I have returned from Haiti and am back at FCC headquarters in Washington, D.C.  As I explained previously, our mission to Haiti was at the request of the Haitian telecommunications regulator, Conatel, and in coordination with USAID (which is leading the US Government efforts in Haiti). Though I have traveled all over the world, and have worked with communications regulators in small and developing countries like Haiti, I have never had quite the experience we had in Haiti.  Our U.S. Communications Sector Assessment Team spent a week in Haiti (a few of the members were there longer).  What we saw and what we learned was amazing.  The extent of the destruction of the communications facilities was significant.  Yet, the resilience and determination of both the Haitian government and private industry to get communications services back up and running was profound – this was despite overwhelming loss of family, friends and staff in addition to damaged buildings, roads and homes.  And nonetheless, there was a marked “uptick” in the streets of Haiti from when we arrived until when we left.  By our last full day (Saturday, January 30), the people were a little less shell-shocked and certainly more purposeful – selling fresh vegetables on the streets, cleaning up debris, re-stacking demolished walls and smiles came more easily on their faces.  To me, the people of Haiti are remarkably kind and patient and we found them to be very appreciative of any and all help.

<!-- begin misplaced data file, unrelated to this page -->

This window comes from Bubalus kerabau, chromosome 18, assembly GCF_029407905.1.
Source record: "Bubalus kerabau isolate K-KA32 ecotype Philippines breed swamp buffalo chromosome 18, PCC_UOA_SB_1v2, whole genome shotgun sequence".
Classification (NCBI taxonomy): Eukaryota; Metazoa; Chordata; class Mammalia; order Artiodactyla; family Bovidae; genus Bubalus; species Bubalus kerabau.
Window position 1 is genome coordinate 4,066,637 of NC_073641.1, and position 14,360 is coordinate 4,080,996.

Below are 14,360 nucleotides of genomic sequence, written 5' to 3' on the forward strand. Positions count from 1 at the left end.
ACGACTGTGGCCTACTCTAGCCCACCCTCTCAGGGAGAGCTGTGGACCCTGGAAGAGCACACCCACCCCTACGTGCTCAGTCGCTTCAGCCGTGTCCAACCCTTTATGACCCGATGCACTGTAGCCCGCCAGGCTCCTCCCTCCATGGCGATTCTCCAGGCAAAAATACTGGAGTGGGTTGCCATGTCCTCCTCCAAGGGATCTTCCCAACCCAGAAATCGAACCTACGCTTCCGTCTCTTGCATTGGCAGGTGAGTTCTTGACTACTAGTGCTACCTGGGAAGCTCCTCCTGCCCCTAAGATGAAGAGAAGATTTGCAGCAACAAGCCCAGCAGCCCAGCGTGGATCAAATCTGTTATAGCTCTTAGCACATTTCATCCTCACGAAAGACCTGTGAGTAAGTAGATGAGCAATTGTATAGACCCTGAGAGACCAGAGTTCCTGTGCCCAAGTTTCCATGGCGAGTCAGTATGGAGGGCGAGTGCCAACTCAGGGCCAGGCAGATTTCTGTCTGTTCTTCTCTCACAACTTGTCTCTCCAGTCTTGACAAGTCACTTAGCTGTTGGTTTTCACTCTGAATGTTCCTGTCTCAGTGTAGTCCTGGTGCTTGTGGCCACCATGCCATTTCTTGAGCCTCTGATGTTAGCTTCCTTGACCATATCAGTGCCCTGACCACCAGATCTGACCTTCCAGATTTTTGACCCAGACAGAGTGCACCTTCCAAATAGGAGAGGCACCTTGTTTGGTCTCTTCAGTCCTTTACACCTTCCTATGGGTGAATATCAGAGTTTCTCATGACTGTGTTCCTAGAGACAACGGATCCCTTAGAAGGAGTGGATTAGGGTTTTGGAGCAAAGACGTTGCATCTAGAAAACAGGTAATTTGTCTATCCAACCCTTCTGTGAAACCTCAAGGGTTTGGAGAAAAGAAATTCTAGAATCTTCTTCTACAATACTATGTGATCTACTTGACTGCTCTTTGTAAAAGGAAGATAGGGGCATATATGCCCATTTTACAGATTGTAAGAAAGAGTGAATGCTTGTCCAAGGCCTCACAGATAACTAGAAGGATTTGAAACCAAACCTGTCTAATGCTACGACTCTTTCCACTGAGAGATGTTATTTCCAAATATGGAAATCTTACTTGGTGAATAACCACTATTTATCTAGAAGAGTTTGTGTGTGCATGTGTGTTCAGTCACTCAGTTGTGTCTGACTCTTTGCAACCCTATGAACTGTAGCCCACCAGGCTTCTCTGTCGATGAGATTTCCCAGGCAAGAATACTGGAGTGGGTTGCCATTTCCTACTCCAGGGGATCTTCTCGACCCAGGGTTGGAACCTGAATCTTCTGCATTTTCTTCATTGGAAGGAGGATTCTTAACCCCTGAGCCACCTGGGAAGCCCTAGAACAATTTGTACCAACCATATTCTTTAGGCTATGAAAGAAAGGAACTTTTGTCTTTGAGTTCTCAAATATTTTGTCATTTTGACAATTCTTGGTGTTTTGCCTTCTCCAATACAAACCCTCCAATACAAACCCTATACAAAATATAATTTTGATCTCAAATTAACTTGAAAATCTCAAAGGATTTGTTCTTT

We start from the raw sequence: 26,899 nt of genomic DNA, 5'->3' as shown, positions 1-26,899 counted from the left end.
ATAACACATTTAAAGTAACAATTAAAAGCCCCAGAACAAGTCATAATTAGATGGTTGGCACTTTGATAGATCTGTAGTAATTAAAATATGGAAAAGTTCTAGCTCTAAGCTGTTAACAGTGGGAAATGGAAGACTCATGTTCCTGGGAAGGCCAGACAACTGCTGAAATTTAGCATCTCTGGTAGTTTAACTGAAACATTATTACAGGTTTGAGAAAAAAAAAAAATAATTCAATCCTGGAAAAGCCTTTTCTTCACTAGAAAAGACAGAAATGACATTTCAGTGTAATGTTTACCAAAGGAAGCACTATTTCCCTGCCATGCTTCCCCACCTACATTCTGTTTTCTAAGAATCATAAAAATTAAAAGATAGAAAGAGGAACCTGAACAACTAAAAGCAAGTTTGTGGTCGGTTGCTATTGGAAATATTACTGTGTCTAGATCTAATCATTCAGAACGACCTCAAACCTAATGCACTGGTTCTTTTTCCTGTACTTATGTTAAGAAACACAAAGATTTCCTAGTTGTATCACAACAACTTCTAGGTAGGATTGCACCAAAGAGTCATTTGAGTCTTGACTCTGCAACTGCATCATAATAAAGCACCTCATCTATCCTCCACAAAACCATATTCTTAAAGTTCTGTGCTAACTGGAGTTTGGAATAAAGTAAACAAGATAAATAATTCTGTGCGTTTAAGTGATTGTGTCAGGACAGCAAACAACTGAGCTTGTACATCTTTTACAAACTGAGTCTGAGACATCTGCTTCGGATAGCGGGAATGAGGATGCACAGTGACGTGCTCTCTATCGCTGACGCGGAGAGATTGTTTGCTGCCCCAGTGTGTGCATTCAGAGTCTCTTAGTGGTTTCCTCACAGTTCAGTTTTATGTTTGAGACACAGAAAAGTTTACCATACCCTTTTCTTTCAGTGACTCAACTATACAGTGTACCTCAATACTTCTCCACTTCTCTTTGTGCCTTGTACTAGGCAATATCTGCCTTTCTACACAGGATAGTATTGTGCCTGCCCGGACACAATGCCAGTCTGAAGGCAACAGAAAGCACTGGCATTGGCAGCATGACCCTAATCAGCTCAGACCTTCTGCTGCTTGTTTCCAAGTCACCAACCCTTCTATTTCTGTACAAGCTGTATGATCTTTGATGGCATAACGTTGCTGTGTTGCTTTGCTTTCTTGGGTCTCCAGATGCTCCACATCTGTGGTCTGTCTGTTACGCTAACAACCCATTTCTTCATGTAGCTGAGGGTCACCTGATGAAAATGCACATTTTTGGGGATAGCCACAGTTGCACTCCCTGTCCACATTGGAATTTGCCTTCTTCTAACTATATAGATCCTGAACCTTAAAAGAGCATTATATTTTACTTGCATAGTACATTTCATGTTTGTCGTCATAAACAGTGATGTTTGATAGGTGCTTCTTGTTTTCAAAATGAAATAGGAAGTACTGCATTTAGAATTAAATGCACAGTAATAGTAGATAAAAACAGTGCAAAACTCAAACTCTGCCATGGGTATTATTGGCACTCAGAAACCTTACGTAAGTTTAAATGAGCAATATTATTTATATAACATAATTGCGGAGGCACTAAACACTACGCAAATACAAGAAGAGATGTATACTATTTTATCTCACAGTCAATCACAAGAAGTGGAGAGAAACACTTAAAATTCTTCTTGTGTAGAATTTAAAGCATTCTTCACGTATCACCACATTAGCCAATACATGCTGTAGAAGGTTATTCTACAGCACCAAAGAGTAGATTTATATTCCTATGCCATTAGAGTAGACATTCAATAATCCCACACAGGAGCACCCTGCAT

We met with about twenty-five representatives from the telecommunications industry in Haiti.  The government meetings included Conatel, the Ministry of Public Works, Transportation and Communications, and the National Police.  During the whole mission, we worked very closely with Conatel Director General Marcelin, his staff member Mr. Alexander, and representatives of USAID.  We talked to company managers and owners of the wireline company TELECO, the wireless carriers, the Internet service providers.  We also conducted many visits of destroyed or damaged facilities and headquarter buildings.  I was especially struck when we went to visit the FCC’s counterpart Conatel.  Its existing building has huge fissures through it making it uninhabitable (like so many buildings in Haiti) but it is still standing.  However, what was even more stunning was when we went to what was supposed to be the five-story new Conatel headquarters building – which now is only a pile of rubble.  Had the earthquake happened a few months later and during business hours, our Conatel colleagues would have suffered unimaginable loss.
I tried to meet up with the Telecom sans Frontieres crews who are providing free international calls in many of the refugee camps around Port-au-Prince (and now outside the city as well), but due to tremendously difficult logistical issues, I was not able to meet up with them.  I did, however, chat with their staff about the wonderful work that they are doing in Haiti – as the very first telecom responder in Haiti they have played a key role in connecting the victims of the earthquake with loved ones around the world.  You can see more about what they are doing in Haiti at TSF’s website.